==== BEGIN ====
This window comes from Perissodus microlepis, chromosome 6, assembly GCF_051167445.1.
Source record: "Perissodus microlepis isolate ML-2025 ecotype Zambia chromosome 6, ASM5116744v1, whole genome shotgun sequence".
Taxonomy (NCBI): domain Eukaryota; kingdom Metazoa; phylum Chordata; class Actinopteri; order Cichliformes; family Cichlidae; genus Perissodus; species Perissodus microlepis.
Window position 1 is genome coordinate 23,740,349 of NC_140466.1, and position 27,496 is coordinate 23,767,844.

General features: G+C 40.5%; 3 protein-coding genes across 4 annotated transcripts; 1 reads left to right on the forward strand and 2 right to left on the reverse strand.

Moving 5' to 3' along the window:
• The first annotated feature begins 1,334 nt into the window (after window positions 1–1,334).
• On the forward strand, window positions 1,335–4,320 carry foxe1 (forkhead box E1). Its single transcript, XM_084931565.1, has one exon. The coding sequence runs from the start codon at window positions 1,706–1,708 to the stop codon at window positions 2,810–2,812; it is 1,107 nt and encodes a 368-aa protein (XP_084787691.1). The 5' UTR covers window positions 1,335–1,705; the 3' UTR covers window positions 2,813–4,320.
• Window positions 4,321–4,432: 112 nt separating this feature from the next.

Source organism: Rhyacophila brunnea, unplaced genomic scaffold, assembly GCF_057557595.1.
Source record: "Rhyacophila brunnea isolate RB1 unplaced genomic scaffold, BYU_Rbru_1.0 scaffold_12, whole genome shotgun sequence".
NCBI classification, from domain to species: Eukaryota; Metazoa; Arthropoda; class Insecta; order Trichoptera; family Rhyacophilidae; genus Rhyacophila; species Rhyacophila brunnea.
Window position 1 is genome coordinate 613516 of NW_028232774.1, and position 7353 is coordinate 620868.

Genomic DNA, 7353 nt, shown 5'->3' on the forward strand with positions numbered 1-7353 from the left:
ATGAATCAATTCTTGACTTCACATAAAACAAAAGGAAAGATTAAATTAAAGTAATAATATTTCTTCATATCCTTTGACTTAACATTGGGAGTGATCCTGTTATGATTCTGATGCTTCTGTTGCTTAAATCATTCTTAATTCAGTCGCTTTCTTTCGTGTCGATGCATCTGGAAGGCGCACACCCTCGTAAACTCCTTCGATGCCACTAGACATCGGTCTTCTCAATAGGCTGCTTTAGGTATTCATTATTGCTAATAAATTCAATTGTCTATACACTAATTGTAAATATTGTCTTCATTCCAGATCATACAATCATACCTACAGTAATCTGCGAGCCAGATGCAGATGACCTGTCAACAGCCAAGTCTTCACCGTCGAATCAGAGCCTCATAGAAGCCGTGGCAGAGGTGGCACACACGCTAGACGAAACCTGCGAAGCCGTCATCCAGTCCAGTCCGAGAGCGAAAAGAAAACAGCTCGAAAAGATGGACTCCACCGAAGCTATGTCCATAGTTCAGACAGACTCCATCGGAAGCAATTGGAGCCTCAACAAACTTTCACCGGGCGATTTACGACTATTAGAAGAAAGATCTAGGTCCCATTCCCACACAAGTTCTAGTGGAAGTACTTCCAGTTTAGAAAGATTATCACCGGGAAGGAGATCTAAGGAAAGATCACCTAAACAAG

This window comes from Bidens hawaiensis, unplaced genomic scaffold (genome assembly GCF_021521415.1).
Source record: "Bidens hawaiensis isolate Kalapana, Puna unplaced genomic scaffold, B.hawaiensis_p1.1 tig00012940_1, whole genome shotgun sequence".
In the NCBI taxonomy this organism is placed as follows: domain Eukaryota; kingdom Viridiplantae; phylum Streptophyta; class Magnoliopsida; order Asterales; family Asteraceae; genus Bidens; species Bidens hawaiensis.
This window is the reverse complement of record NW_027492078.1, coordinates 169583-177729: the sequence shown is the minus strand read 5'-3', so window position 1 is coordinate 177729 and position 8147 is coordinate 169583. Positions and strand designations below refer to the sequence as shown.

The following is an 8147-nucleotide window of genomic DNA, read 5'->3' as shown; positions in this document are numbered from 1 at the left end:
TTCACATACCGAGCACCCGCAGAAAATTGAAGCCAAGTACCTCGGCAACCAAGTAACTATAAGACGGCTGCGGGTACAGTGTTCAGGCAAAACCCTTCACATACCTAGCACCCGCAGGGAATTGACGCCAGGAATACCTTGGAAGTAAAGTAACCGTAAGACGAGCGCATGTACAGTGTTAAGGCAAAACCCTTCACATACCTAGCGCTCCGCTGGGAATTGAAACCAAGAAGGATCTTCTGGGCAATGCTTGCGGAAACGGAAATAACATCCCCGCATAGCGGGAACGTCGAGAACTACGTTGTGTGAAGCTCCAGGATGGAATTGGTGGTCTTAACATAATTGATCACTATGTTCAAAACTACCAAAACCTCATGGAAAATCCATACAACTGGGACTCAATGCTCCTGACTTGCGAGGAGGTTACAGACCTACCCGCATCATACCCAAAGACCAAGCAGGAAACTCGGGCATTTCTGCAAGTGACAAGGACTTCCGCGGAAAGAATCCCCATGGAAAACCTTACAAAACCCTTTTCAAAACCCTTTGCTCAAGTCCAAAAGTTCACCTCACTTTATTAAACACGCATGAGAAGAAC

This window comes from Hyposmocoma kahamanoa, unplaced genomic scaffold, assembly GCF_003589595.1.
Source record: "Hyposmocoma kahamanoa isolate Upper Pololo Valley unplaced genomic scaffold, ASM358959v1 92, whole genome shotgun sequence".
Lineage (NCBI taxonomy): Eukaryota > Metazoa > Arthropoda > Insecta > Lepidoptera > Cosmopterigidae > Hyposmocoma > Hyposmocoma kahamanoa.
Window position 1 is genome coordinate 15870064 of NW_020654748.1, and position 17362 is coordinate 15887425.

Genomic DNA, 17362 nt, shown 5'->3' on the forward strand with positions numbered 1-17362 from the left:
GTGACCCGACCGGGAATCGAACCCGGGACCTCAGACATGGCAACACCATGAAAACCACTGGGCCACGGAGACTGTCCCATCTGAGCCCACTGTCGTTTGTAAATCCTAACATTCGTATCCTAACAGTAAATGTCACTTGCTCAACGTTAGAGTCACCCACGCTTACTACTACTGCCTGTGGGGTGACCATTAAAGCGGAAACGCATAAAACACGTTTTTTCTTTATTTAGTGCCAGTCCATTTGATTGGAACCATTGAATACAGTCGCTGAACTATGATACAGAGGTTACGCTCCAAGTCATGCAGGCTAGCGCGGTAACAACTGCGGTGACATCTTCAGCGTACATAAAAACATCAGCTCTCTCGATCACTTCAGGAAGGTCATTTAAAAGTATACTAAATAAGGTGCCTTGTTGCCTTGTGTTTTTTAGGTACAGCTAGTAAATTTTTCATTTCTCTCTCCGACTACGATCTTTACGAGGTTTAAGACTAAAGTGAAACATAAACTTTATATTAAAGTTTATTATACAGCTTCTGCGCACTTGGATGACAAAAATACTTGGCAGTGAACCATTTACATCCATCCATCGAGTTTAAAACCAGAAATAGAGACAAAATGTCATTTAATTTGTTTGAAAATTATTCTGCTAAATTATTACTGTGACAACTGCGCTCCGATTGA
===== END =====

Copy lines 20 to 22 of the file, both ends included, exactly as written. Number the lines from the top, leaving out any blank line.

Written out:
The following is an 8147-nucleotide window of genomic DNA, read 5'->3' as shown; positions in this document are numbered from 1 at the left end:
TTCACATACCGAGCACCCGCAGAAAATTGAAGCCAAGTACCTCGGCAACCAAGTAACTATAAGACGGCTGCGGGTACAGTGTTCAGGCAAAACCCTTCACATACCTAGCACCCGCAGGGAATTGACGCCAGGAATACCTTGGAAGTAAAGTAACCGTAAGACGAGCGCATGTACAGTGTTAAGGCAAAACCCTTCACATACCTAGCGCTCCGCTGGGAATTGAAACCAAGAAGGATCTTCTGGGCAATGCTTGCGGAAACGGAAATAACATCCCCGCATAGCGGGAACGTCGAGAACTACGTTGTGTGAAGCTCCAGGATGGAATTGGTGGTCTTAACATAATTGATCACTATGTTCAAAACTACCAAAACCTCATGGAAAATCCATACAACTGGGACTCAATGCTCCTGACTTGCGAGGAGGTTACAGACCTACCCGCATCATACCCAAAGACCAAGCAGGAAACTCGGGCATTTCTGCAAGTGACAAGGACTTCCGCGGAAAGAATCCCCATGGAAAACCTTACAAAACCCTTTTCAAAACCCTTTGCTCAAGTCCAAAAGTTCACCTCACTTTATTAAACACGCATGAGAAGAAC

This window comes from Hyposmocoma kahamanoa, unplaced genomic scaffold, assembly GCF_003589595.1.